Originally posted on: ‘2010-09-24 12:14:11’, ‘2010-09-24 04:14:11’
Mrs Rosero. Regina Rosero. Regina Layug-Rosero. I suppose this change has been en route for the past 6 years, but it”s still a little jarring to see sometimes.
A few months ago I received an invitation to a press conference, something I had to attend for work. The letter was addressed to “Ms. Regina Rosero.” Back in June, I requested copies of our marriage certificate from the NSO. Naturally, I used my maiden name when I filed the request. A week later, Air 21 delivered the documents to our house. The village guard called our house and asked, “Meron po ba diya’ng Layug, Regina? May Air 21 delivery po kasi,” said Bernadette, our security guard. “Ako yun,” I said, laughing. It”s funny, but sometimes it stings a little that there are people who will not know me by my own name. It isn”t a new story, or a new feeling. For decades women have had to struggle with the question, “Why must I take my husband”s name?” If it isn”t your husband”s, it”s your father”s name. What name is really your own anyway? For decades, women have tried to solve the problem. Many have accepted their multiple roles as independent women, as wives, as daughters, as sisters, as mothers, and they have chosen to embody this multitude of roles by hyphenating. Many are hyphenated women. I think I first encountered the term in college. As a Literature major, I studied various texts about identity, gender, culture, and so on, and you can’t read all that literature without having to read all sorts of critique and analysis and crap. I never enjoyed literary theory, but (naturally, I suppose) I enjoyed women’s studies. Women’s identities as they transformed from one form to another, as they shifted from daughter and sister to lover and wife, then to the all-encompassing role of mother. But though we grow and move from one role to another, we never really shed our old skins. They cling to us throughout our lives, and that multiplicity is encompassed in that tiny hyphen, the one that bridges our old identities with the new.
I’ve been surrounded by hyphenated women all my life. My mother, also a writer, raised me in the company of her friends from college, collectively known as the Sisterhood. The Sisterhood is composed of writers, strong women who had strong feelings and opinions about women’s lib, women’s health, women’s rights, everything women. And three of them who were married chose to hyphenate their professional names, such that all who read their work knew that they had identities and personalities of their own before they married. So it’s funny how, eight years after college, here I am, a Hyphenated Woman myself.
There’s no point in hyphenating my last name legally, as that will just cause confusion when my given name is already so kilometric. So I decided to change my name in all my legal papers to my married name.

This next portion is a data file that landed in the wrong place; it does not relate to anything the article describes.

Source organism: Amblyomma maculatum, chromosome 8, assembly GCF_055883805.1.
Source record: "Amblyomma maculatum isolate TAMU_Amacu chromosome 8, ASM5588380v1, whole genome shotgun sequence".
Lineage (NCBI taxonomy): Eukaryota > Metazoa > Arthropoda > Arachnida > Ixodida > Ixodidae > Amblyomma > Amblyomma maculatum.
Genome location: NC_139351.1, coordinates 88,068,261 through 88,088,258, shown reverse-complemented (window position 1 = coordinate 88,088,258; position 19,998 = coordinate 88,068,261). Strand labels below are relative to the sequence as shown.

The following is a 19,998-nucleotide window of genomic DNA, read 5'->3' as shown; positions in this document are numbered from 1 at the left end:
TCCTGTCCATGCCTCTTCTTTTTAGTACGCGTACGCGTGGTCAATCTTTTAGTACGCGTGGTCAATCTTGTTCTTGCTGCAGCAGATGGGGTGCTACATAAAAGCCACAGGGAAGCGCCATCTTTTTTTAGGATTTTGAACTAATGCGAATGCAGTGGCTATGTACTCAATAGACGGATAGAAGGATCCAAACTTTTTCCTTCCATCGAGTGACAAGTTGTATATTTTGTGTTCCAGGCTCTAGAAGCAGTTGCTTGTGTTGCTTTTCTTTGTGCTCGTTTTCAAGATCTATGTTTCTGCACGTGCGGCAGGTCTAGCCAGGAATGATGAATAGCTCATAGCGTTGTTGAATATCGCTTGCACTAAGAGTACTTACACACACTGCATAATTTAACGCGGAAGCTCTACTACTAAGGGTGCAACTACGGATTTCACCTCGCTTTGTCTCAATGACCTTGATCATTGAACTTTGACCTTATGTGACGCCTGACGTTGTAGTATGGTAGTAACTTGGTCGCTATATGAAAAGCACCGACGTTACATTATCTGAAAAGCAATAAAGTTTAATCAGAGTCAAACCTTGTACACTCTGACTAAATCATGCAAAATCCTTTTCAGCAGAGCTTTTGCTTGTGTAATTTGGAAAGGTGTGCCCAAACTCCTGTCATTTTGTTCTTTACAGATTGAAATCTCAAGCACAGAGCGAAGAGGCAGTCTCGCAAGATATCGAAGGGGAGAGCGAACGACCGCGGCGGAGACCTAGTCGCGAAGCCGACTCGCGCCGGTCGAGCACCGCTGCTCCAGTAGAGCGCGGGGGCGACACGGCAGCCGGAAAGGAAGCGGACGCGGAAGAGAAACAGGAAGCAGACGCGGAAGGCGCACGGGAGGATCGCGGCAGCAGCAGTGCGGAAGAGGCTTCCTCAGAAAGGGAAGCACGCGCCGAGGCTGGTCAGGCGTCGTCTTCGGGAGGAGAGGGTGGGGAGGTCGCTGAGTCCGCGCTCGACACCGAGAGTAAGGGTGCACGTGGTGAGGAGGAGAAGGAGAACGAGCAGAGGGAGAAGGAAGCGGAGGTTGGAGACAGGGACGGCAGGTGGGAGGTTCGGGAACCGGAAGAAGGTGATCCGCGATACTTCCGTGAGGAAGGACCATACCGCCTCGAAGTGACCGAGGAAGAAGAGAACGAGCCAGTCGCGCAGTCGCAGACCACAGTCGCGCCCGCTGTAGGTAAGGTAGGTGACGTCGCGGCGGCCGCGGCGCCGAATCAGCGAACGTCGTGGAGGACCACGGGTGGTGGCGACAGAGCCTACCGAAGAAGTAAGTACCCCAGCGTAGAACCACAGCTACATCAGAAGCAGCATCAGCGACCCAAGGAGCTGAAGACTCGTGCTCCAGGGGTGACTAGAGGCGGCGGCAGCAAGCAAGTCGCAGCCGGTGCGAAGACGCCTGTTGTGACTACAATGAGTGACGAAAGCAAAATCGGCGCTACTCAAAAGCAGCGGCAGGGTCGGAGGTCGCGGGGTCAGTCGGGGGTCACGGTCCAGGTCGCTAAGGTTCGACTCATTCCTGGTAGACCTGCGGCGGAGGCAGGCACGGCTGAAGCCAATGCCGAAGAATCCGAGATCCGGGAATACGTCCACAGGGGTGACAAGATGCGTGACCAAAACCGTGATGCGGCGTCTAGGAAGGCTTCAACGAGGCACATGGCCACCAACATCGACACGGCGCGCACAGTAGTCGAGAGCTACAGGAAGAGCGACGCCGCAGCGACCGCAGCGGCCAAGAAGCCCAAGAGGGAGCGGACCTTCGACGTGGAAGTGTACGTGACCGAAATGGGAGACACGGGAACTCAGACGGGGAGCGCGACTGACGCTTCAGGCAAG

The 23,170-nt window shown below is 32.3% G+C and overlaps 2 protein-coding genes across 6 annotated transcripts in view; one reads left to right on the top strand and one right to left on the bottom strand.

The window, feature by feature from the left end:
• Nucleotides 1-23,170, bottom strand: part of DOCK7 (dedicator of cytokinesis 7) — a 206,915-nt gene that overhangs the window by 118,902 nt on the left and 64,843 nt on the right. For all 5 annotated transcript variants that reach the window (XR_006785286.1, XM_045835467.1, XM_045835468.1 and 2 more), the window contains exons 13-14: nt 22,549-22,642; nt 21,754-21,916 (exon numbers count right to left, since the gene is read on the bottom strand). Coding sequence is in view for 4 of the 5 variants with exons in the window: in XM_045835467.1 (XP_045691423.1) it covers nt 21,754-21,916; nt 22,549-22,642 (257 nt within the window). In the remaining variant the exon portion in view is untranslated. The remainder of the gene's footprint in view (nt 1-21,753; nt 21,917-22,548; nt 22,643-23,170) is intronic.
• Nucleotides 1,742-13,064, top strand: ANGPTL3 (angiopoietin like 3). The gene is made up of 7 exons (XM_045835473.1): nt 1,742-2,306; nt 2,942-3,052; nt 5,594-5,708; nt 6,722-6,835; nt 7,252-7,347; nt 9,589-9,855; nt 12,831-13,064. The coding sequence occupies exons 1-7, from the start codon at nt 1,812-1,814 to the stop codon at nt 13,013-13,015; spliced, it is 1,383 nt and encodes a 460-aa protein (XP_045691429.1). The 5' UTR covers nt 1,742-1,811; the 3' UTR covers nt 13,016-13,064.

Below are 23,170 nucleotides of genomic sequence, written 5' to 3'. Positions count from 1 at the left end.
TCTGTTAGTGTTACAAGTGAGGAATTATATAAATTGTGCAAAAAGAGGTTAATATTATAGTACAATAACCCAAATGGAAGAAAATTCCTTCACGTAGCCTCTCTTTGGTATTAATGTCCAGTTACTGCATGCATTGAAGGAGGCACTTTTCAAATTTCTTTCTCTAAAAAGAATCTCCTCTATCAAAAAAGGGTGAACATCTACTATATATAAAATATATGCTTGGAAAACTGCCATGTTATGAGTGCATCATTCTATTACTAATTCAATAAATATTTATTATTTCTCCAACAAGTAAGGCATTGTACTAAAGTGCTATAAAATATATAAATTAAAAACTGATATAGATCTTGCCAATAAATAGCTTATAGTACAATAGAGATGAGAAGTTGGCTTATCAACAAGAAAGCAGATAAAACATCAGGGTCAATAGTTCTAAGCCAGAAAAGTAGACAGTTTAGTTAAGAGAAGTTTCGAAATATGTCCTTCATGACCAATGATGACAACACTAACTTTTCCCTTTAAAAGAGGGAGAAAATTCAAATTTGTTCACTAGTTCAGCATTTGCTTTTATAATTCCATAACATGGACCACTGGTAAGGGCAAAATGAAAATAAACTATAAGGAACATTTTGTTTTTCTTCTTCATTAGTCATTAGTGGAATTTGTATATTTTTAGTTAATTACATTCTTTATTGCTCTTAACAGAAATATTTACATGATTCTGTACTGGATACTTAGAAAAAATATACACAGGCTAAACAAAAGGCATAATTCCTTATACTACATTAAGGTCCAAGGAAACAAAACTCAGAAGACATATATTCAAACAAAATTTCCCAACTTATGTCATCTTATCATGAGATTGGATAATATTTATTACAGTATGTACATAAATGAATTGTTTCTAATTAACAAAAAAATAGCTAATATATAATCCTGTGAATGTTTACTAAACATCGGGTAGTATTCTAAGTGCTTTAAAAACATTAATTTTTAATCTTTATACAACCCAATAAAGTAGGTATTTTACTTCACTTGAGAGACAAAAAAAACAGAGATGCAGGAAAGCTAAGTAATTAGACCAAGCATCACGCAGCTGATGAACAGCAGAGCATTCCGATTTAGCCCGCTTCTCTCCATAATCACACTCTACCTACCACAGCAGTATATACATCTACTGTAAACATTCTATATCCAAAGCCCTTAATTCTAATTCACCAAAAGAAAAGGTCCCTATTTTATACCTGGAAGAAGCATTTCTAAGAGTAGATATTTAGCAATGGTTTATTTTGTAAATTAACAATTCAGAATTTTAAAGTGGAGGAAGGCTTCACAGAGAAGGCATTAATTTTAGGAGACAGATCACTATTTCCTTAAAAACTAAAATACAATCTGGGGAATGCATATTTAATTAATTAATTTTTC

As I consulted various friends, it’s funny how so many of them said, ‚ÄúBut you don’t have to do that.‚Äù It seems more of my friends are pro-Independent Woman than I realized. And I had to say to them, ‚ÄúI know, but when we have kids they’ll carry my husband’s name anyway, and if I use a different name there will be confusion legally, and I’d like to avoid all that.
But I did consider keeping my name. For a brief moment before I applied for a new postal ID, I saw my name written out with my husband’s last name, and there was a little stab at my heart. Is this how it feels to shed an old life and start anew? How many other women have felt this sense of loss as they bid their father’s name goodbye and accepted their husband’s as their own? I am not the first, and I certainly won’t be the last, but that didn’t make the shock of my new name any less startling.
Then I went ahead and filled up the form, and presented the marriage certificate, and the clerk at the post office banged away at her typewriter, the typebar emphatically spelling out my new name: Regina Teresita Magdalena L. Rosero. A week later I claimed my new ID, and I stared at it with fascination as I contemplated my new identity. I joked to my neighbor and college friend, Mary Ann, Look, I no longer exist! A new person has taken my place!
Though legally Regina Teresita Magdalena Layug no longer exists, all my bylines now use Regina Layug-Rosero. I insist on this, because despite my hullaballoo about shedding the identity I had established over my 28 years, I am actually proud to carry my husband’s name. Like many women before me, I embrace my new identity, my new family, my new name. My in-laws are wonderful people who accept me not as a daughter-in-law, but as their own daughter, and my brother-in-law is as close to me as my own blood brother. No longer am I simply the daughter of Marian and Fer, but also of Baby and Boy; no longer am I simply sister to Victor, but now also to Ron; no longer am I simply myself, Regina, but now I am also wife to Oneal.
I’m proud to be this new person, even if it does still take some getting used to. But it’s all me.’